By: Sonia 4L
What’s a Maglev Train?
“How does this work again?”
Maglev trains have two of the same poles (north and north for example), that repel each other so the train levitates, causing no friction which means these trains can go really fast. Maglev trains have two types of coils, one for levitation known as the levitation and guidance coil, the other is the propulsion coil.These coils guide the trains, push and help it levitate. The two beams hold the coils in place. There is also a wheel support path for the wheels on the bottom of the train.
Where You Might see a Maglev train or Car
trains are mostly functional in Japan or Germany but maglev cars though very expensive are all over the world. Maglev cars are very small and most can only hold one to two people at a time but might help with global warming. Maglev trains are going to be the next fastest type of transportation since airplanes because of the loss of friction.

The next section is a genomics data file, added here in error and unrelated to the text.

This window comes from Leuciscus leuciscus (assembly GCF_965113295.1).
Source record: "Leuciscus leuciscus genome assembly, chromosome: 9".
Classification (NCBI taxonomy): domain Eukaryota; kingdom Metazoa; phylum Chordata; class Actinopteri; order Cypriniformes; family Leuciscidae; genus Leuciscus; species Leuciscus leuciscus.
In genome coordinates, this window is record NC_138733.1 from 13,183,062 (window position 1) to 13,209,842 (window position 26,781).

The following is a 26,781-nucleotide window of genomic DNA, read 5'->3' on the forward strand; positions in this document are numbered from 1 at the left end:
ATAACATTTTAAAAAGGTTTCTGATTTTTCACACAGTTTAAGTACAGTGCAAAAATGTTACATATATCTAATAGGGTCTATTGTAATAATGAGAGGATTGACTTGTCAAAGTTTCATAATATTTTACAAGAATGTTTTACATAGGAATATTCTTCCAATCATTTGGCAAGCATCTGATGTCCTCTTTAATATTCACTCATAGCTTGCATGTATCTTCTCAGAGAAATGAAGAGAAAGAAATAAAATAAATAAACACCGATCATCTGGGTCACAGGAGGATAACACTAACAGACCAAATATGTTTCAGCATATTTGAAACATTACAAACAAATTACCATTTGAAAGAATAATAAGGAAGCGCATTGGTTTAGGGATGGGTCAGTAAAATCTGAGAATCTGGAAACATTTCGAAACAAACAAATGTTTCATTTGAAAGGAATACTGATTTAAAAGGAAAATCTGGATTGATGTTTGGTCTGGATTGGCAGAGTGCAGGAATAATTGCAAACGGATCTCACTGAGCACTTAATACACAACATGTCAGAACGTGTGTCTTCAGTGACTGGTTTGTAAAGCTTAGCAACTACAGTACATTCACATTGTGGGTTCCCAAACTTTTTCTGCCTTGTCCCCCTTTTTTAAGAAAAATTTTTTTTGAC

No Friction Guaranteed!
Maglev trains are trains that can move along the track without making any friction! Friction is a type of electricity that is made when negative and positive electrons touch. Maglev trains travel without causing friction, so they can go extremely fast. Maglev trains can go about 600 km per hour due to the loss of friction.
Levitation, what’s that?
Levitation, the super power of maglev train. The train levitates when a magnetic field is made. The train floats because of the two magnets for example north and north repelling each other. Levitation is when something physically floats. Maglev stands for magnetic levitation or the use of magnets to make something float, if you want to get technical.
How Does This Crazy Contraption Move?
Maglev trains have very special tracks. These tracks have magnets in them to help the train cars move. The magnets in the track have a very specific pattern. This pattern is north south north south.
Now that you have read or heard my piece do you want to get on on of these super trains? I do, they sound amazing! I can’t wait until they’re all over the world. I hope you are interested too. These machines may change the world in a good way.
HowStuffWorks. HowStuffWorks.com, 1998. Web. 11 Mar. 2016.
McCurry, Justin. "Japan's Maglev Train Breaks World Speed Record with 600km/h Test Run." The Guardian. Guardian News and Media, 21 Apr. 2015. Web. 18 Mar. 2016.
Levitation Floating physically